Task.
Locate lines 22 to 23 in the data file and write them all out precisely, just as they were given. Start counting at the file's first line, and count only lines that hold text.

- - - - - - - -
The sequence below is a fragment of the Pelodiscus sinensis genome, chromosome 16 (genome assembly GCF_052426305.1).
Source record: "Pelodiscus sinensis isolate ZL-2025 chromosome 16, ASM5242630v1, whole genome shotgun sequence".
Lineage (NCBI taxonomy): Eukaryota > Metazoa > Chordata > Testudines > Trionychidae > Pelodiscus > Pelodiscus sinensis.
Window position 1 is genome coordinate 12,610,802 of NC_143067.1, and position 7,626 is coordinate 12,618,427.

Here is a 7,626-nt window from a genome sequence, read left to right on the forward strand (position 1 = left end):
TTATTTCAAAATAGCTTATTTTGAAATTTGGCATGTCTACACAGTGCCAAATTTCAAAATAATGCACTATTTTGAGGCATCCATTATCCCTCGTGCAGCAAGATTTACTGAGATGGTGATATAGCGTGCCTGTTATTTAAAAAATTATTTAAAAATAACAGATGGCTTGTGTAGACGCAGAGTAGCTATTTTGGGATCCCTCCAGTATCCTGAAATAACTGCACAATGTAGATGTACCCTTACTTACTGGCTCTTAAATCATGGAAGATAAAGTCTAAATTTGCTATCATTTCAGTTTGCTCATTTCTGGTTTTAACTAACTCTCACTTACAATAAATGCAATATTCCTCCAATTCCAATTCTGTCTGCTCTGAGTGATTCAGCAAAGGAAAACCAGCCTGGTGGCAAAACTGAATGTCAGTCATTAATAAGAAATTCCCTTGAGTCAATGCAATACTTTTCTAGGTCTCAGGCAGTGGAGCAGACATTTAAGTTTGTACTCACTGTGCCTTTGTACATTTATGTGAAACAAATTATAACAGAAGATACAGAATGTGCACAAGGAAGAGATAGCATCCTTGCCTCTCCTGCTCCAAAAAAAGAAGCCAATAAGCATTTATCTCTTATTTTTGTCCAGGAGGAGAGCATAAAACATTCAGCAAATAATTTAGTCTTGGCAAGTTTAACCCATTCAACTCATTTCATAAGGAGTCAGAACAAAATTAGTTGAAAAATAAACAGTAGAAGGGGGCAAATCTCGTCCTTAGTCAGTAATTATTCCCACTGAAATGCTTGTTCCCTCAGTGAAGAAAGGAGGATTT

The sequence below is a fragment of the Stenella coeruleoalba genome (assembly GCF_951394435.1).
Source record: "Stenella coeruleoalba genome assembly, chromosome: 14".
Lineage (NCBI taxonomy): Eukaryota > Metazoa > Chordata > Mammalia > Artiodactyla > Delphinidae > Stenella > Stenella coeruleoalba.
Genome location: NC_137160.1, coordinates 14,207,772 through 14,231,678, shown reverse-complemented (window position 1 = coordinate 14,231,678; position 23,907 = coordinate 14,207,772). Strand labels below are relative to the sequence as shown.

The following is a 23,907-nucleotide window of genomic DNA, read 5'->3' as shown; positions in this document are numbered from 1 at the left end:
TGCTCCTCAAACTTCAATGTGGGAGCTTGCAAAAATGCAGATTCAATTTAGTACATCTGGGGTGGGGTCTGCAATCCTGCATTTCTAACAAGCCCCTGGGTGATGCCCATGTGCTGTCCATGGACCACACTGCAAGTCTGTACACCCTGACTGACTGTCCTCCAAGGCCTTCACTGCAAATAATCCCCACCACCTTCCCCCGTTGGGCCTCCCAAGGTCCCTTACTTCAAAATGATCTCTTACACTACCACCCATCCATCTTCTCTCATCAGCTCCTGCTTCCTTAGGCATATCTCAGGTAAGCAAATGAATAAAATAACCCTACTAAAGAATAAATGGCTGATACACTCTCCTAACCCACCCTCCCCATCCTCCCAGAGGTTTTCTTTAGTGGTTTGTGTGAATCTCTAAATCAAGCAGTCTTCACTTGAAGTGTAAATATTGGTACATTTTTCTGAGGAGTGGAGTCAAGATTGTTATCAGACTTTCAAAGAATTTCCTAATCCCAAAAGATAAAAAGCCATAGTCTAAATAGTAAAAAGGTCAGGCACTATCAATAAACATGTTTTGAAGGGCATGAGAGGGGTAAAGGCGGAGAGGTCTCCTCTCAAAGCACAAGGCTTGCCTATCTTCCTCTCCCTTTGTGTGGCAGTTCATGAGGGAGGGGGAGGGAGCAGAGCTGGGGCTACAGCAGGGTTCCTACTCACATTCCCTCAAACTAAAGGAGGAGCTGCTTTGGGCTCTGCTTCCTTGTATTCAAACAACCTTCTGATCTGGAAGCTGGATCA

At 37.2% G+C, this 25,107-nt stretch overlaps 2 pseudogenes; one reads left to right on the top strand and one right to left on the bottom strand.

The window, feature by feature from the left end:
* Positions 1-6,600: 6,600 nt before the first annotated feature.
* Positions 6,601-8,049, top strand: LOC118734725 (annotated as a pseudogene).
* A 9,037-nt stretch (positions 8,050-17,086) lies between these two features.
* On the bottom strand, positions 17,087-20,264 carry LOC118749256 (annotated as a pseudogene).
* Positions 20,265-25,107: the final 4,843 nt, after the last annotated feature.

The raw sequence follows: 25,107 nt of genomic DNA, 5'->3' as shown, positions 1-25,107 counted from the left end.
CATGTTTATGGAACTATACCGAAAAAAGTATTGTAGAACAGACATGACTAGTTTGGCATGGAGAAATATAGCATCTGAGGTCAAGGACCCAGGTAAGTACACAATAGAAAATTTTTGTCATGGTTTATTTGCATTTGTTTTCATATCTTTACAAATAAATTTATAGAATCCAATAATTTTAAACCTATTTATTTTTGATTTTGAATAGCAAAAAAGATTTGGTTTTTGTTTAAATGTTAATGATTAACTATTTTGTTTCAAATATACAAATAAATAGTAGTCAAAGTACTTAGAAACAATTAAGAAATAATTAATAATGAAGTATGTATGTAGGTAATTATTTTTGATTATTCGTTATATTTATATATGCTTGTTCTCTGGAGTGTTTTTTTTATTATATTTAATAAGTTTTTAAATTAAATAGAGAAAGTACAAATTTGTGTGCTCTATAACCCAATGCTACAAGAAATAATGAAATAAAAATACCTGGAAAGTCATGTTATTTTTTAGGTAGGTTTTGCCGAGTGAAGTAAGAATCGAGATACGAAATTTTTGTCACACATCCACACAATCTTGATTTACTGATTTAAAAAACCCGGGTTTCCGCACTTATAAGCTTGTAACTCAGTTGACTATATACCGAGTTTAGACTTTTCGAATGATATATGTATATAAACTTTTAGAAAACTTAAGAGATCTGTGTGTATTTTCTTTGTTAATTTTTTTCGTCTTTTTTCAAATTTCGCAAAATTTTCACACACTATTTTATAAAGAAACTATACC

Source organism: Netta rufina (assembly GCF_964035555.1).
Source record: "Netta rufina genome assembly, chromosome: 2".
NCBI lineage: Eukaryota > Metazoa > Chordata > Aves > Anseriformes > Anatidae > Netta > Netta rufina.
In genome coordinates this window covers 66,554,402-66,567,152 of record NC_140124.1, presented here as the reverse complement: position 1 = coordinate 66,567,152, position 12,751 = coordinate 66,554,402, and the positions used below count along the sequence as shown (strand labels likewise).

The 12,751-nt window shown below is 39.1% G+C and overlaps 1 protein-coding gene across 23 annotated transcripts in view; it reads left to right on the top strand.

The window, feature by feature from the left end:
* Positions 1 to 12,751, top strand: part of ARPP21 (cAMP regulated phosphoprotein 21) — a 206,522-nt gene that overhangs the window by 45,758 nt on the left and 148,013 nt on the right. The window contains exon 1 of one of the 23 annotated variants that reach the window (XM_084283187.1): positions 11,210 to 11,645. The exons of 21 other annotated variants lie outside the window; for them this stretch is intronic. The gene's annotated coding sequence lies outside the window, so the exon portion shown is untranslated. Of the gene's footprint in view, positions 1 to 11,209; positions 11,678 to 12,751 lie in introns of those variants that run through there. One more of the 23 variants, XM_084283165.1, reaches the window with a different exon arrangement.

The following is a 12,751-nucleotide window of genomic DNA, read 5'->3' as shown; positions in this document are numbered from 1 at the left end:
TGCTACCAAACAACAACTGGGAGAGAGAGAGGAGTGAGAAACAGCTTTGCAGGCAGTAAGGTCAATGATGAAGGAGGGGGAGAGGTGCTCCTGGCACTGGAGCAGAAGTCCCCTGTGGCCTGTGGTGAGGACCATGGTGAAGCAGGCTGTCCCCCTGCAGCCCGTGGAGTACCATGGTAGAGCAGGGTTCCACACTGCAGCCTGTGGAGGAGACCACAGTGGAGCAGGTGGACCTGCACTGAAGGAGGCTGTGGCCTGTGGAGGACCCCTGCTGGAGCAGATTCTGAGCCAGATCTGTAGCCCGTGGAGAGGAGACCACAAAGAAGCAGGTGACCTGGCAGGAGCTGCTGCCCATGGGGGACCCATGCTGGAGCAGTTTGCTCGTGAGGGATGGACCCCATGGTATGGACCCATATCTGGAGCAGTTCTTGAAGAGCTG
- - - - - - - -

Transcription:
Source organism: Netta rufina (assembly GCF_964035555.1).
Source record: "Netta rufina genome assembly, chromosome: 2".